Humala Gives Approval To Raise Minimum Wage

President Ollanta Humala has authorized officials from Peru’s Labor Ministry to start procedures to increase the minimum wage to 750 soles (approximately $285) a month, from the current rate of 675 soles.

The increase is part of a two-stage hike, for a total of 150 soles, that Humala promised during last year’s presidential campaign. The first hike to 675 soles from 600 soles was approved in 2011.

“Fulfilling my election promise, I want to communicate to you that I have given instructions to the Labor minister to start the procedures to approve the second stage of the increase of the minimum wage from 675 soles to 750 soles,” Humala said, according to state news agency Andina.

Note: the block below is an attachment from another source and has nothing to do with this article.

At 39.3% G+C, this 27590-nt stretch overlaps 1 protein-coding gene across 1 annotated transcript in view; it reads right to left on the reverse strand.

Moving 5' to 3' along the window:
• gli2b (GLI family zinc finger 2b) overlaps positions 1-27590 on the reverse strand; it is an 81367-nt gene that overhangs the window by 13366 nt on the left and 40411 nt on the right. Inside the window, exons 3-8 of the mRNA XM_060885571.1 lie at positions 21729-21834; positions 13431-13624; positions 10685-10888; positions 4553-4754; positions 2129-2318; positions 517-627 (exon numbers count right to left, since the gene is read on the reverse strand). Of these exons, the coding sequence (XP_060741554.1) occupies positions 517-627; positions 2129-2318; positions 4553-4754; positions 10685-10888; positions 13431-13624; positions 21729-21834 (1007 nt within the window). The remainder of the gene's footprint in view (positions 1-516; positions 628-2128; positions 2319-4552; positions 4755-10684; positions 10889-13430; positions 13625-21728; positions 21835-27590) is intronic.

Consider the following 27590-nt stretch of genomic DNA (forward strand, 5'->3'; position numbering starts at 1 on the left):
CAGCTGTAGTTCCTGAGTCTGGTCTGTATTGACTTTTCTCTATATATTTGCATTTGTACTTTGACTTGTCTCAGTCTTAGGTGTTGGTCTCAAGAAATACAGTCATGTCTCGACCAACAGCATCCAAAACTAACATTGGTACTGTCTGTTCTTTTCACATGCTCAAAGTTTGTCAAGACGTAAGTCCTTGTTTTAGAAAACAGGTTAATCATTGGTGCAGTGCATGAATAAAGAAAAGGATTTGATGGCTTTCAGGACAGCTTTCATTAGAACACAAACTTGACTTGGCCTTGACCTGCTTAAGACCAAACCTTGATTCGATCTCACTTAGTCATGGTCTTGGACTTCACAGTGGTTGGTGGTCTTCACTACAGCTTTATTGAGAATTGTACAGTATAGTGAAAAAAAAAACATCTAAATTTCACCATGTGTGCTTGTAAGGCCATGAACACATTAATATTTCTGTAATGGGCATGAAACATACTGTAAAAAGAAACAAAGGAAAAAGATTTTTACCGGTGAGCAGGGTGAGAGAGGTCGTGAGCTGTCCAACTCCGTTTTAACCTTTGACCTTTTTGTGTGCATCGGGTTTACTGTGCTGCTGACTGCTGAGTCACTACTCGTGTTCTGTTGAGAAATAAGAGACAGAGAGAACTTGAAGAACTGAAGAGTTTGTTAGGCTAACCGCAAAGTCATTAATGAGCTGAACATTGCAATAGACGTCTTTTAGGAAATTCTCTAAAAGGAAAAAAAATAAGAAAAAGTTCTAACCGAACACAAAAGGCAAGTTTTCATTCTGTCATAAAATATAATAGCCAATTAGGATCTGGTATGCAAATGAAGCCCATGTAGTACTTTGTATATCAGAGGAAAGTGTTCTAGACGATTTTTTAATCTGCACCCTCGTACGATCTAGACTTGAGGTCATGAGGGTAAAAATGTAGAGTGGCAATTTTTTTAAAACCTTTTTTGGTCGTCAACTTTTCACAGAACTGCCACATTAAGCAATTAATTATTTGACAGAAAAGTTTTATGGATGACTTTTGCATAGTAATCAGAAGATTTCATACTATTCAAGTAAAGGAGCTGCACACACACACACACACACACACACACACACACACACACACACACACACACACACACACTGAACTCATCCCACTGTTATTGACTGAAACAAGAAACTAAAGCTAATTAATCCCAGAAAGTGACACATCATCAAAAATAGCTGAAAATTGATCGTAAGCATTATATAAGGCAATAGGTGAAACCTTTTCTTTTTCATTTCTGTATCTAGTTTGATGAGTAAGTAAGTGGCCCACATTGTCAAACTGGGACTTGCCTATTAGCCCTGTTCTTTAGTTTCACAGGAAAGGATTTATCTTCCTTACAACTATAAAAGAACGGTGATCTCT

Labor Minister Jose Villena said that improving the labor situation in Peru is “a priority” for the government.

“The only way to defeat poverty is by multiplying dignified work opportunities for all working-age Peruvians,” Villena added.

Peru’s biggest business group, the private industry and business confederation, Confiep, said that the minimum wage increase won’t have an impact on medium and large companies, but it could impact small and micro businesses.

Confiep president Alfonso Garcia-Miró said the business group would support the wage increase. “We have to support this measure because it seems that the President is a serious person, that he fulfills his promises,” he said. “The government has to fulfill his promises and we have to support this.”

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